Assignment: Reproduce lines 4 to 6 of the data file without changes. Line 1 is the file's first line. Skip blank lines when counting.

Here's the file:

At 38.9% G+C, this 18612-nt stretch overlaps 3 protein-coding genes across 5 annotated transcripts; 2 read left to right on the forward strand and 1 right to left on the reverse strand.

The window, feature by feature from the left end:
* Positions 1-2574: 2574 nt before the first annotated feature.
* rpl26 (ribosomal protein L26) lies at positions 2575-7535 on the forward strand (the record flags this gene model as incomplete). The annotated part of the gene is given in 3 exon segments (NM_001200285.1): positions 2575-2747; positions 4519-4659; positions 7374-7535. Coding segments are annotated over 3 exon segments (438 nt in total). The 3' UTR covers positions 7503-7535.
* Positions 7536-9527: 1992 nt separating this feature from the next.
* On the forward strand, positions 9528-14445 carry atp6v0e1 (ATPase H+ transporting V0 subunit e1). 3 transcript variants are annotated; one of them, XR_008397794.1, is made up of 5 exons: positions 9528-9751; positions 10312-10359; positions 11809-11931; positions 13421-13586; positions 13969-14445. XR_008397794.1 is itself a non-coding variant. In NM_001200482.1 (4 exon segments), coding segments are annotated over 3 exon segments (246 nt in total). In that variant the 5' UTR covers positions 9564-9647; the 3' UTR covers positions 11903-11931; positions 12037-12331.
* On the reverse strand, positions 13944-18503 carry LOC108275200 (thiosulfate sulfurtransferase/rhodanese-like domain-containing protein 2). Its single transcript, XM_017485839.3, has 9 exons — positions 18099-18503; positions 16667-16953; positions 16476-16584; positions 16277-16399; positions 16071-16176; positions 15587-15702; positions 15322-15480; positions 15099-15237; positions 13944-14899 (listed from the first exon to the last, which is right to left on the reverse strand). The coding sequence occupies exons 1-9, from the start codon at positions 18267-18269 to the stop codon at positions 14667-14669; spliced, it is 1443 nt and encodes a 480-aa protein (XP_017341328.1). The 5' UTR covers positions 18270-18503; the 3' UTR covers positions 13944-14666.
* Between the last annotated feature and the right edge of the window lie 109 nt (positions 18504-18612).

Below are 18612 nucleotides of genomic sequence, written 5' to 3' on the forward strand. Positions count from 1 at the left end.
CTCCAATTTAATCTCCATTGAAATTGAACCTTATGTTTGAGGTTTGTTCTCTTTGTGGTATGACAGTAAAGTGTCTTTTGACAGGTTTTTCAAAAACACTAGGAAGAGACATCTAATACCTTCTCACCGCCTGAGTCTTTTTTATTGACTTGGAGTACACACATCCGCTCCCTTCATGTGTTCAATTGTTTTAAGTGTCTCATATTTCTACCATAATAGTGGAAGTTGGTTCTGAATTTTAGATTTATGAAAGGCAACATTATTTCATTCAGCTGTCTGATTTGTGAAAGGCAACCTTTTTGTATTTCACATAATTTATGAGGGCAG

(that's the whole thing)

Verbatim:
* rpl26 (ribosomal protein L26) lies at positions 2575-7535 on the forward strand (the record flags this gene model as incomplete). The annotated part of the gene is given in 3 exon segments (NM_001200285.1): positions 2575-2747; positions 4519-4659; positions 7374-7535. Coding segments are annotated over 3 exon segments (438 nt in total). The 3' UTR covers positions 7503-7535.
* Positions 7536-9527: 1992 nt separating this feature from the next.
* On the forward strand, positions 9528-14445 carry atp6v0e1 (ATPase H+ transporting V0 subunit e1). 3 transcript variants are annotated; one of them, XR_008397794.1, is made up of 5 exons: positions 9528-9751; positions 10312-10359; positions 11809-11931; positions 13421-13586; positions 13969-14445. XR_008397794.1 is itself a non-coding variant. In NM_001200482.1 (4 exon segments), coding segments are annotated over 3 exon segments (246 nt in total). In that variant the 5' UTR covers positions 9564-9647; the 3' UTR covers positions 11903-11931; positions 12037-12331.